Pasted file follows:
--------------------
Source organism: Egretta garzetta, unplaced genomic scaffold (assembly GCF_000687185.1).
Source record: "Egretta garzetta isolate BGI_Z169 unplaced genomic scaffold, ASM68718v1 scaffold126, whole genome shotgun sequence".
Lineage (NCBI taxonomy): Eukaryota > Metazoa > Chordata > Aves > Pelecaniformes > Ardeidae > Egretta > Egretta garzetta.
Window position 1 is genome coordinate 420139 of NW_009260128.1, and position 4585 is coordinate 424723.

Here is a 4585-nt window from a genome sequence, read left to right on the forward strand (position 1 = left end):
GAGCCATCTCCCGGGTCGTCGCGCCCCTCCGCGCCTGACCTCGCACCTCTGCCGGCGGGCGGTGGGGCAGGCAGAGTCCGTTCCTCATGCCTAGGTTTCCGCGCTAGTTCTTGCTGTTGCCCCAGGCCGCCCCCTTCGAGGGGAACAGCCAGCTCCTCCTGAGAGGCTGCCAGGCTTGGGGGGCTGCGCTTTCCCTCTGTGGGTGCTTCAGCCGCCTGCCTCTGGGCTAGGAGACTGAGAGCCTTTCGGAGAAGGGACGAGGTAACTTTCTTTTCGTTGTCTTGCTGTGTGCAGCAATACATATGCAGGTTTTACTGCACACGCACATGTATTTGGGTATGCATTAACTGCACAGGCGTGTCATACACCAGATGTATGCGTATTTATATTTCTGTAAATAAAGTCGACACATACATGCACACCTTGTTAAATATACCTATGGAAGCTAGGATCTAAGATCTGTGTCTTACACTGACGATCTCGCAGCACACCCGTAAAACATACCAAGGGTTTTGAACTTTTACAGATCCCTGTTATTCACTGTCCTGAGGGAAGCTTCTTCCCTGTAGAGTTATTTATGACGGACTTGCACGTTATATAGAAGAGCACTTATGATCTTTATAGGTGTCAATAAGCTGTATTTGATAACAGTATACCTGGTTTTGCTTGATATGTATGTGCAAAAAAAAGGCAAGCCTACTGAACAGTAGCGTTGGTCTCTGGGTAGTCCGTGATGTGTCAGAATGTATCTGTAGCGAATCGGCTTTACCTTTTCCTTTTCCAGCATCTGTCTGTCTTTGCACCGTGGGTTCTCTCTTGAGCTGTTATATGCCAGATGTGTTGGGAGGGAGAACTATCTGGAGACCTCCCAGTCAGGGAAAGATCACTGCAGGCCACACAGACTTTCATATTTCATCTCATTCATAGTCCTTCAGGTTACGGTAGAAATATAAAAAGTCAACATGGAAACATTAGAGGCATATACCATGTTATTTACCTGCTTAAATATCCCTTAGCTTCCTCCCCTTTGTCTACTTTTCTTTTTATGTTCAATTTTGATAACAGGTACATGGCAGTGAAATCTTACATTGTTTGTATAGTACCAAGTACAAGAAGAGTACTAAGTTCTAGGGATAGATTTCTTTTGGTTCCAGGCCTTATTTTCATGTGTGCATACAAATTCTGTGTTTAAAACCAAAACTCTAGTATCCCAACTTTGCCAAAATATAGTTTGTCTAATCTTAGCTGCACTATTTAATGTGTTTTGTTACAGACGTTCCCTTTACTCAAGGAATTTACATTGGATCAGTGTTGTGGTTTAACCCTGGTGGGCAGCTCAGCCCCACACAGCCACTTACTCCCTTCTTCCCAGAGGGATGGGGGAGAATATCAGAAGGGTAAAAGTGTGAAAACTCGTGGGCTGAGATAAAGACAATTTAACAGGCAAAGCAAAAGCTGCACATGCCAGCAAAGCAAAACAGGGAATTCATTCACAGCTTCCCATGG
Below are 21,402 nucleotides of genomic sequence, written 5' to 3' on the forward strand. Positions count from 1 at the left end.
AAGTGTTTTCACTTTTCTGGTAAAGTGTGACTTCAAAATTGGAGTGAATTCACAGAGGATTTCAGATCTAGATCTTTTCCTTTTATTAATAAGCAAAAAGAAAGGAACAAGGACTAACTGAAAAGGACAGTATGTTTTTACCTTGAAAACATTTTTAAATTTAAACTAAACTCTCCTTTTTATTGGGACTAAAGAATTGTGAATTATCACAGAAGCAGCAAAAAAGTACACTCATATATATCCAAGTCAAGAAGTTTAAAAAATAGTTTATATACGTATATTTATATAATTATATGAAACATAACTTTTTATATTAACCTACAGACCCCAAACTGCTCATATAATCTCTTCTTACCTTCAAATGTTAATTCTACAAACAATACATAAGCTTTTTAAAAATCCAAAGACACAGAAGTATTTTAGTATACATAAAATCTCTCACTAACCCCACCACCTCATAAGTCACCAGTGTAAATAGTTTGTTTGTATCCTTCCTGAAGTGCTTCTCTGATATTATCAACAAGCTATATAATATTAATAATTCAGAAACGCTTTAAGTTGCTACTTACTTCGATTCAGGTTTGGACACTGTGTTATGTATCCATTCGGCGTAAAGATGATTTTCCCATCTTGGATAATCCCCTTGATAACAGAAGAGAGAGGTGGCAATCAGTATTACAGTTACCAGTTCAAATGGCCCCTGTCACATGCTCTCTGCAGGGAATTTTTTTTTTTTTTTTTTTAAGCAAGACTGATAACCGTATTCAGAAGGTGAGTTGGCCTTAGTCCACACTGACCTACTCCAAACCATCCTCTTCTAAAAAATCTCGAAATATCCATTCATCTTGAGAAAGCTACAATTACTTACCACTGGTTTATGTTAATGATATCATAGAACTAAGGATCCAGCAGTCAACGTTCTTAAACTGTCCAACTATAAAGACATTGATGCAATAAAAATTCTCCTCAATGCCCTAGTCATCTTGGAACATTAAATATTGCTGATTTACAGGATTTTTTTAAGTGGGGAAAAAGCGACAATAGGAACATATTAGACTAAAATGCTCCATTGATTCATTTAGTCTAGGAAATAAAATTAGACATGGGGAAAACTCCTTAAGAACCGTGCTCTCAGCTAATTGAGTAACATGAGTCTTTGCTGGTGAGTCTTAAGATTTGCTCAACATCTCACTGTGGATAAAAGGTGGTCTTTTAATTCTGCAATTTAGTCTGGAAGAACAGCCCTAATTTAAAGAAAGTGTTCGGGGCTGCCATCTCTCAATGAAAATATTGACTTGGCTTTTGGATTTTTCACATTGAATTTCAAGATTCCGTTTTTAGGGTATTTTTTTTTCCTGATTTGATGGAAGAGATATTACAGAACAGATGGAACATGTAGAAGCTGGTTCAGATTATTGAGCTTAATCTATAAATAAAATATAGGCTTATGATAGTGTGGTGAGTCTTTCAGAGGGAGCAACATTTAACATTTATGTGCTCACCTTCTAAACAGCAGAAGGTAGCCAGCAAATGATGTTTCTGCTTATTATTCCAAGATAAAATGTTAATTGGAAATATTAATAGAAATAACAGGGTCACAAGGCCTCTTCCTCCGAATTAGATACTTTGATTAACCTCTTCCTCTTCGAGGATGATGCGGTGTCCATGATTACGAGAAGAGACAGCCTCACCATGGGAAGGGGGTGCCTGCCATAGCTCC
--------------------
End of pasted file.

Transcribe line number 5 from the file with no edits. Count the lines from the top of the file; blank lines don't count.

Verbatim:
Here is a 4585-nt window from a genome sequence, read left to right on the forward strand (position 1 = left end):